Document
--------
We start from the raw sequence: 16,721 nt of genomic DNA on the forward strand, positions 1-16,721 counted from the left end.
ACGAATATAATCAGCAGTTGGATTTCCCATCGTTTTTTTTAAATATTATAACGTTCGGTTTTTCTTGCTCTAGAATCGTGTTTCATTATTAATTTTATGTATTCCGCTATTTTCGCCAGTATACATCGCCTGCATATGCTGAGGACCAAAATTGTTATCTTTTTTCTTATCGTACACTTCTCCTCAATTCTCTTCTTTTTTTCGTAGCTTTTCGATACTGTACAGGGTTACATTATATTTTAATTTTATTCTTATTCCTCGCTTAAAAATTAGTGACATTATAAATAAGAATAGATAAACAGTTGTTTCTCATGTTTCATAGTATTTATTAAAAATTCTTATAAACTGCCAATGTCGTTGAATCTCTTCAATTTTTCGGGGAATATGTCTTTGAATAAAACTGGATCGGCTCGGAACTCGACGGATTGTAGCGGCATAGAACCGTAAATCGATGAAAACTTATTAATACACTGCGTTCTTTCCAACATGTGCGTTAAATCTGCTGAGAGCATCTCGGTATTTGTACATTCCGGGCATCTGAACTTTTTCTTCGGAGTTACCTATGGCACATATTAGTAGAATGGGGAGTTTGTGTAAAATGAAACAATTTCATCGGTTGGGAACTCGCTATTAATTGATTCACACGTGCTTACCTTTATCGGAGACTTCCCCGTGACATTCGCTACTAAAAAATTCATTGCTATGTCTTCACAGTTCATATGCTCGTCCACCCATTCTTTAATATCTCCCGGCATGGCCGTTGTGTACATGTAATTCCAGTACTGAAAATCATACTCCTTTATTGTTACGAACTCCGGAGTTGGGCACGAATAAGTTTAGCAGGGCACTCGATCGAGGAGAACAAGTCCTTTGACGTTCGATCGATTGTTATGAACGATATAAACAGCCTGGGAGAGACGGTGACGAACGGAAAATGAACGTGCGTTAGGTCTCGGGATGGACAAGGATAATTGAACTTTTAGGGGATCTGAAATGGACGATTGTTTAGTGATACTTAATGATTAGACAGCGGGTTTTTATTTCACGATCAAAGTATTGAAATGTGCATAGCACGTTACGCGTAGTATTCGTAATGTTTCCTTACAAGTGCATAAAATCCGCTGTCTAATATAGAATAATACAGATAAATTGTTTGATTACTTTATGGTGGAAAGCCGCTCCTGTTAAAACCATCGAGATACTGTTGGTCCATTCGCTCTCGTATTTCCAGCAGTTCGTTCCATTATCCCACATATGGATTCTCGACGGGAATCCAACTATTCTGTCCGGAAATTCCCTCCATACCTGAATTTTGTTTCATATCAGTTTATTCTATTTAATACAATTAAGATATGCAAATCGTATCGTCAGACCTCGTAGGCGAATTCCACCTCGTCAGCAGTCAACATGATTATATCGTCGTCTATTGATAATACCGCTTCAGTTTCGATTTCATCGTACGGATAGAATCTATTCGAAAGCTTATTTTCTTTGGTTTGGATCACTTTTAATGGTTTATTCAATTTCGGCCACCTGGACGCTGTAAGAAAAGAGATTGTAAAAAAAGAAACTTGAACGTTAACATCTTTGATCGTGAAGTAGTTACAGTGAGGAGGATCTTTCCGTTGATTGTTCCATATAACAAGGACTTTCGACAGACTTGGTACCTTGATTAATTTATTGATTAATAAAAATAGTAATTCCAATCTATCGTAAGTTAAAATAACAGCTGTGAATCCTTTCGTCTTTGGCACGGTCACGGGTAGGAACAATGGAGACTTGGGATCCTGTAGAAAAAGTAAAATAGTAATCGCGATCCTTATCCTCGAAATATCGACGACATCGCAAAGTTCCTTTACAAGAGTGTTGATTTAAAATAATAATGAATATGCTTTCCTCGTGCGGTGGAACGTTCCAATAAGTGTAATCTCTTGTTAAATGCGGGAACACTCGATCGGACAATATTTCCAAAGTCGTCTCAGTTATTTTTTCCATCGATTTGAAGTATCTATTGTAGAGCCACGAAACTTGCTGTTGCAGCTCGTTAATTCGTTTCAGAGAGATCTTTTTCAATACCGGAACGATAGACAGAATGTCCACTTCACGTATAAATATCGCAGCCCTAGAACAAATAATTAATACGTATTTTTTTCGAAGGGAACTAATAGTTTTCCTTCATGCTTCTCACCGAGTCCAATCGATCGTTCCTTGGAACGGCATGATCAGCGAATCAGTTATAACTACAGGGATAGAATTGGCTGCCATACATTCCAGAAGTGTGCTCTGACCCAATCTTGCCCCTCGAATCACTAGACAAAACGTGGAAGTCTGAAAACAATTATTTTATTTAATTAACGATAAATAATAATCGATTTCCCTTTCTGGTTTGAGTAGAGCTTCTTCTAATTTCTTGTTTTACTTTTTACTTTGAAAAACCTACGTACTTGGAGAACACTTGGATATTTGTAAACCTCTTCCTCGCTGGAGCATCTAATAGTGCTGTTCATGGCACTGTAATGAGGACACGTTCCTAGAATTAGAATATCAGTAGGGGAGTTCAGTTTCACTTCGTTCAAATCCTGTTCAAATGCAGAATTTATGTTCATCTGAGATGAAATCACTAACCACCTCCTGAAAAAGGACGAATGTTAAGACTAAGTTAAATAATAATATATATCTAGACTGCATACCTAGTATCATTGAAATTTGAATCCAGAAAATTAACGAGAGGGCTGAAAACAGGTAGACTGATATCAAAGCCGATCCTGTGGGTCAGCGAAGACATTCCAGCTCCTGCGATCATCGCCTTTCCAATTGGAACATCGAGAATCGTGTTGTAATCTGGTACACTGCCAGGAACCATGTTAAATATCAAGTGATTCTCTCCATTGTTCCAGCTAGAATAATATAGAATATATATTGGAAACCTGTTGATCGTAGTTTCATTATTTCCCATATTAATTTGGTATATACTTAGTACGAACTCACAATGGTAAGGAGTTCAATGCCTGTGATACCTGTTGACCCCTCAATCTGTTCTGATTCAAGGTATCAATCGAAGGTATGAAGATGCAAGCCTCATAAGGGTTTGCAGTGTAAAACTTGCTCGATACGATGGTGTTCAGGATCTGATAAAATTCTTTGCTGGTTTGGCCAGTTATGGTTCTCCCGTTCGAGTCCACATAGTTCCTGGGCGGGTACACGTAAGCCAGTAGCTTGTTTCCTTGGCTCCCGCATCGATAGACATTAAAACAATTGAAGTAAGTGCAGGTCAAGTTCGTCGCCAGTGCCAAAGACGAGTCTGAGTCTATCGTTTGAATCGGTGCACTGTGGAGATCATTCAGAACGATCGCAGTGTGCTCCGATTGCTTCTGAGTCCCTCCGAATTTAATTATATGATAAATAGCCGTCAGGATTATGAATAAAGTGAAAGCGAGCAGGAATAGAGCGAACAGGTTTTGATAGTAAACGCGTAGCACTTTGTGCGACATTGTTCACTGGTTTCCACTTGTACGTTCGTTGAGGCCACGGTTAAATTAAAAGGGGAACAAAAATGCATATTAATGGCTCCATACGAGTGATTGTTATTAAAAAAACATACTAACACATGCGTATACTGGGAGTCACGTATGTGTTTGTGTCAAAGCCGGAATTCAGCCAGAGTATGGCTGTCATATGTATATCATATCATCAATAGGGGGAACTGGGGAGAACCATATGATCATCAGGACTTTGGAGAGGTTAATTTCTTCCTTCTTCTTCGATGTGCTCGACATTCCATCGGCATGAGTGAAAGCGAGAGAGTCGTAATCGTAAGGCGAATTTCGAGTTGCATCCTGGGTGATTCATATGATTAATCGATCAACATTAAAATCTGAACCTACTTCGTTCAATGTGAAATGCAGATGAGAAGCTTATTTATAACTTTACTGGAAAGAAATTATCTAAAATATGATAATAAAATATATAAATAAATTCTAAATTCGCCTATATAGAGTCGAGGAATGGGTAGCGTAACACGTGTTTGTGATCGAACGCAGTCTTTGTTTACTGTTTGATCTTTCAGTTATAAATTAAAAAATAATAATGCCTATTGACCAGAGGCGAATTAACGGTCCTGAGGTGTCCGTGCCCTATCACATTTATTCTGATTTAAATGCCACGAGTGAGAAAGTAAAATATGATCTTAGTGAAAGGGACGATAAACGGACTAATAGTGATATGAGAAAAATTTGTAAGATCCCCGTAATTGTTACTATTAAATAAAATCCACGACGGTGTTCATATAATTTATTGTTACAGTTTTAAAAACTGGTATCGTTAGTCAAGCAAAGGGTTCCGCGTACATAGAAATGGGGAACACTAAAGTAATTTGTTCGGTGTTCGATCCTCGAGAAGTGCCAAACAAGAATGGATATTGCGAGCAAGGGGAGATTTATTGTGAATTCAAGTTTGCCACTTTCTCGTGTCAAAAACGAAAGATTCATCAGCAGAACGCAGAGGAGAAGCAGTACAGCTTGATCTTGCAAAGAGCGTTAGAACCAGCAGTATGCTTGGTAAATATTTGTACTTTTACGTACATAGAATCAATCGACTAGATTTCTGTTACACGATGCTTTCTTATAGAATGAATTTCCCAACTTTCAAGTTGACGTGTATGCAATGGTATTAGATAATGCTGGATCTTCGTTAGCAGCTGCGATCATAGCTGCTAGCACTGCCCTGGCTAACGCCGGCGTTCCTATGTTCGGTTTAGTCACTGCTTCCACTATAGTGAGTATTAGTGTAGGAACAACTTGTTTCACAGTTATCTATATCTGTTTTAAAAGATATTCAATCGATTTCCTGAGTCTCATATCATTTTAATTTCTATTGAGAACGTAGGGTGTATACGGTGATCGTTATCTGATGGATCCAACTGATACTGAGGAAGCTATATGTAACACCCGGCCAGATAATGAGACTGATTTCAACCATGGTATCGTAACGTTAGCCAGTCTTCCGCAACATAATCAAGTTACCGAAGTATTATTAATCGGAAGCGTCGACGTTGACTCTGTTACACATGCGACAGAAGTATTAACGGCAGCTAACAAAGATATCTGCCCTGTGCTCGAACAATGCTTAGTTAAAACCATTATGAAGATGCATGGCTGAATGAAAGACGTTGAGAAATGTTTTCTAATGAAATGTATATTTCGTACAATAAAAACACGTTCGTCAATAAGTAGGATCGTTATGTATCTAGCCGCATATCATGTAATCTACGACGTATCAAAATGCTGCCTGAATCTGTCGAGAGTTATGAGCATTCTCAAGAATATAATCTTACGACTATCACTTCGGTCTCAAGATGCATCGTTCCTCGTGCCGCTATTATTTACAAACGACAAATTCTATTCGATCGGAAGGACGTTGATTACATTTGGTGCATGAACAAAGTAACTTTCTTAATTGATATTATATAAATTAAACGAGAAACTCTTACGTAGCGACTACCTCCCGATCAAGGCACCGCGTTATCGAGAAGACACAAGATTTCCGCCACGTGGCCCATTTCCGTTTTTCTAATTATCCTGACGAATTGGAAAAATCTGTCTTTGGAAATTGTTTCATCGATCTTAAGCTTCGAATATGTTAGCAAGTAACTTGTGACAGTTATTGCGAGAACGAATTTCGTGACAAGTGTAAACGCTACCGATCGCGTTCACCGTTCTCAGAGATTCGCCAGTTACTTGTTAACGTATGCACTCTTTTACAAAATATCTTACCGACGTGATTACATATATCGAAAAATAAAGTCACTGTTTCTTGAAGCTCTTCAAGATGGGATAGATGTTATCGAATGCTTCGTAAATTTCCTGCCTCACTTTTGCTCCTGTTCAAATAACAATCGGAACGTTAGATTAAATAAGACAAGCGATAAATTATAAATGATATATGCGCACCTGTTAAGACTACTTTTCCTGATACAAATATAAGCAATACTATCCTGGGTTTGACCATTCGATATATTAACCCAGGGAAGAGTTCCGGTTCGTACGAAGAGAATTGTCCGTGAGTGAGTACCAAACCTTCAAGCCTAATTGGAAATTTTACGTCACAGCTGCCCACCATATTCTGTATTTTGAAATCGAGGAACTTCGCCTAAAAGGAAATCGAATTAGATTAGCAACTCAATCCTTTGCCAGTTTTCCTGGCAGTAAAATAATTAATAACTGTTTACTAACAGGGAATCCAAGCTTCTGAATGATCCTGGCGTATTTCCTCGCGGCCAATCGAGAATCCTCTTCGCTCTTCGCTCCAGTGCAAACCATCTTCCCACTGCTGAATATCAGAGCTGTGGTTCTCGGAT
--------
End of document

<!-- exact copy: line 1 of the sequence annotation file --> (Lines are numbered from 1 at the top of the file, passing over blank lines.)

We start from the raw sequence: 16,721 nt of genomic DNA on the forward strand, positions 1-16,721 counted from the left end.